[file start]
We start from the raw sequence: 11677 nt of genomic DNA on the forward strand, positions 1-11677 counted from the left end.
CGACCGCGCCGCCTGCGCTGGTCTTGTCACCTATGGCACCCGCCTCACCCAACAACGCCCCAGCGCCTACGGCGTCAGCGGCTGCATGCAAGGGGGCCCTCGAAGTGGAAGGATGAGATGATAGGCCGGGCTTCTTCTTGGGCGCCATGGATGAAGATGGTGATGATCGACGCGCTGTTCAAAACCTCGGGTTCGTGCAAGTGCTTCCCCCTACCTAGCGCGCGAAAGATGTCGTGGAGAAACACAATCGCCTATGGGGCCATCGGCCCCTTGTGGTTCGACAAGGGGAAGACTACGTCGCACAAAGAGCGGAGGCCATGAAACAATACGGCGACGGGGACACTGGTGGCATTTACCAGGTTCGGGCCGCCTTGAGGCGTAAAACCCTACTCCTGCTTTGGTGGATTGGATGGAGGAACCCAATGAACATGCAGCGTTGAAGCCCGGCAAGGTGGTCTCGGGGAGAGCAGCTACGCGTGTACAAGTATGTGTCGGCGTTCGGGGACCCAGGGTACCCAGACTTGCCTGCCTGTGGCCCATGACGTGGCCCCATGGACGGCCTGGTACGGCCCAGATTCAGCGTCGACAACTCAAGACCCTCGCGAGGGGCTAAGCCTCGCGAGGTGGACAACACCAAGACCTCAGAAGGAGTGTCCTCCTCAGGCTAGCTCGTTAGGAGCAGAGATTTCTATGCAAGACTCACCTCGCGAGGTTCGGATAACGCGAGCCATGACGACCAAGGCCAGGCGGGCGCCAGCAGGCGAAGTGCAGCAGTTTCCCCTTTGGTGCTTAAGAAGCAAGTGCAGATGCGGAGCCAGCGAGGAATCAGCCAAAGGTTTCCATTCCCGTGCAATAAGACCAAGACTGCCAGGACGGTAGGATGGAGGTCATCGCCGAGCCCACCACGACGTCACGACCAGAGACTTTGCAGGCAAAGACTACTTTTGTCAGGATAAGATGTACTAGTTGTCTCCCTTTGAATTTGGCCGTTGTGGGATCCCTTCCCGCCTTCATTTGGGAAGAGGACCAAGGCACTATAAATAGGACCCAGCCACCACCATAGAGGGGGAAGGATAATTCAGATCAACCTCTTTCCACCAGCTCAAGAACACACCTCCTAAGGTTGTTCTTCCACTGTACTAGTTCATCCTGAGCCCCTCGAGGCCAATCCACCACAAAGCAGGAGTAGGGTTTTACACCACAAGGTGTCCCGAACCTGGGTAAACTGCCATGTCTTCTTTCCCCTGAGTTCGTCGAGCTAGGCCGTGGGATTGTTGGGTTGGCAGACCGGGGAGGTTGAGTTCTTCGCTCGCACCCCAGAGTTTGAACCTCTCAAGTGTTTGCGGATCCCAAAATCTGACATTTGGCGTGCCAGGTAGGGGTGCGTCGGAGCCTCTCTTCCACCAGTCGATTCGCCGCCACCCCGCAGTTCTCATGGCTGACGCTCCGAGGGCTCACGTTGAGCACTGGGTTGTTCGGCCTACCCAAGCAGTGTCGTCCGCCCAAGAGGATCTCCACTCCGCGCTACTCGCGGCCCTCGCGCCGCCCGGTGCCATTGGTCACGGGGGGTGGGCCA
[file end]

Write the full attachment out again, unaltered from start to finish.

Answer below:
We start from the raw sequence: 11677 nt of genomic DNA on the forward strand, positions 1-11677 counted from the left end.
CGACCGCGCCGCCTGCGCTGGTCTTGTCACCTATGGCACCCGCCTCACCCAACAACGCCCCAGCGCCTACGGCGTCAGCGGCTGCATGCAAGGGGGCCCTCGAAGTGGAAGGATGAGATGATAGGCCGGGCTTCTTCTTGGGCGCCATGGATGAAGATGGTGATGATCGACGCGCTGTTCAAAACCTCGGGTTCGTGCAAGTGCTTCCCCCTACCTAGCGCGCGAAAGATGTCGTGGAGAAACACAATCGCCTATGGGGCCATCGGCCCCTTGTGGTTCGACAAGGGGAAGACTACGTCGCACAAAGAGCGGAGGCCATGAAACAATACGGCGACGGGGACACTGGTGGCATTTACCAGGTTCGGGCCGCCTTGAGGCGTAAAACCCTACTCCTGCTTTGGTGGATTGGATGGAGGAACCCAATGAACATGCAGCGTTGAAGCCCGGCAAGGTGGTCTCGGGGAGAGCAGCTACGCGTGTACAAGTATGTGTCGGCGTTCGGGGACCCAGGGTACCCAGACTTGCCTGCCTGTGGCCCATGACGTGGCCCCATGGACGGCCTGGTACGGCCCAGATTCAGCGTCGACAACTCAAGACCCTCGCGAGGGGCTAAGCCTCGCGAGGTGGACAACACCAAGACCTCAGAAGGAGTGTCCTCCTCAGGCTAGCTCGTTAGGAGCAGAGATTTCTATGCAAGACTCACCTCGCGAGGTTCGGATAACGCGAGCCATGACGACCAAGGCCAGGCGGGCGCCAGCAGGCGAAGTGCAGCAGTTTCCCCTTTGGTGCTTAAGAAGCAAGTGCAGATGCGGAGCCAGCGAGGAATCAGCCAAAGGTTTCCATTCCCGTGCAATAAGACCAAGACTGCCAGGACGGTAGGATGGAGGTCATCGCCGAGCCCACCACGACGTCACGACCAGAGACTTTGCAGGCAAAGACTACTTTTGTCAGGATAAGATGTACTAGTTGTCTCCCTTTGAATTTGGCCGTTGTGGGATCCCTTCCCGCCTTCATTTGGGAAGAGGACCAAGGCACTATAAATAGGACCCAGCCACCACCATAGAGGGGGAAGGATAATTCAGATCAACCTCTTTCCACCAGCTCAAGAACACACCTCCTAAGGTTGTTCTTCCACTGTACTAGTTCATCCTGAGCCCCTCGAGGCCAATCCACCACAAAGCAGGAGTAGGGTTTTACACCACAAGGTGTCCCGAACCTGGGTAAACTGCCATGTCTTCTTTCCCCTGAGTTCGTCGAGCTAGGCCGTGGGATTGTTGGGTTGGCAGACCGGGGAGGTTGAGTTCTTCGCTCGCACCCCAGAGTTTGAACCTCTCAAGTGTTTGCGGATCCCAAAATCTGACATTTGGCGTGCCAGGTAGGGGTGCGTCGGAGCCTCTCTTCCACCAGTCGATTCGCCGCCACCCCGCAGTTCTCATGGCTGACGCTCCGAGGGCTCACGTTGAGCACTGGGTTGTTCGGCCTACCCAAGCAGTGTCGTCCGCCCAAGAGGATCTCCACTCCGCGCTACTCGCGGCCCTCGCGCCGCCCGGTGCCATTGGTCACGGGGGGTGGGCCA